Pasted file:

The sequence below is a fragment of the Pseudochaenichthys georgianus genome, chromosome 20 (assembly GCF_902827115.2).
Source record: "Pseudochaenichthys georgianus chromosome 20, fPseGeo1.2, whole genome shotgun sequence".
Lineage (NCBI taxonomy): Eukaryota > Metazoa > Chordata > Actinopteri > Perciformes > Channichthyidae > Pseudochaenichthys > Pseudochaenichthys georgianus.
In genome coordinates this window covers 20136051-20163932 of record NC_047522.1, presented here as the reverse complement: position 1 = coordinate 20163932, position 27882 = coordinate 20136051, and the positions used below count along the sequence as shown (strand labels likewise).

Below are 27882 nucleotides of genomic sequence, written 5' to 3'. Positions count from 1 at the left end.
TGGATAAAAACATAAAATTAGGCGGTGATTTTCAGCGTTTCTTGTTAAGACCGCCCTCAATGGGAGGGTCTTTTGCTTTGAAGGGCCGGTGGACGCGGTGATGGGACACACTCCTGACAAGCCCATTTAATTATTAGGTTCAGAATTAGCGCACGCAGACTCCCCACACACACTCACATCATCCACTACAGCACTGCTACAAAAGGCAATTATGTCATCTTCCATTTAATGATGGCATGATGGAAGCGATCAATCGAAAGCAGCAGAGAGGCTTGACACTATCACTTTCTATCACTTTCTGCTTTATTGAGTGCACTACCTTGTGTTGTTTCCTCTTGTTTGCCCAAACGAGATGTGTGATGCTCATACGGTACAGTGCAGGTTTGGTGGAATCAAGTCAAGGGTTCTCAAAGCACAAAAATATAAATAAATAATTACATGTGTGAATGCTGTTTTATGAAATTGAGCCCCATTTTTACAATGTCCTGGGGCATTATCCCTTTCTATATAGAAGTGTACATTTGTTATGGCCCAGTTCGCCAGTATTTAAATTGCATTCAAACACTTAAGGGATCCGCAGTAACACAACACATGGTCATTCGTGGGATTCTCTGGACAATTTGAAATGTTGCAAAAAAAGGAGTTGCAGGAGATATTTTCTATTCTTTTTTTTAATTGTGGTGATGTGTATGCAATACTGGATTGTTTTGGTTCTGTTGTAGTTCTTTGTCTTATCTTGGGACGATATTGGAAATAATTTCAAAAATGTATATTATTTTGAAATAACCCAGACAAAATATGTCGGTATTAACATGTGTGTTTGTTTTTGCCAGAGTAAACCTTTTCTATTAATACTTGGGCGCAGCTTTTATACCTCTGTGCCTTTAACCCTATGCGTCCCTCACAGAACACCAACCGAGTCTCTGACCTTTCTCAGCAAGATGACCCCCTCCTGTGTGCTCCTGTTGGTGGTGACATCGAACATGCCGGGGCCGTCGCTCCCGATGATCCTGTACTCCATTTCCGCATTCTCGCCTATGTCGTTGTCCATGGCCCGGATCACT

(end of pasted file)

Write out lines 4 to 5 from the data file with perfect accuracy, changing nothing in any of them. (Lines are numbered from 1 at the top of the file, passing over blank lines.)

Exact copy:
In genome coordinates this window covers 20136051-20163932 of record NC_047522.1, presented here as the reverse complement: position 1 = coordinate 20163932, position 27882 = coordinate 20136051, and the positions used below count along the sequence as shown (strand labels likewise).

Below are 27882 nucleotides of genomic sequence, written 5' to 3'. Positions count from 1 at the left end.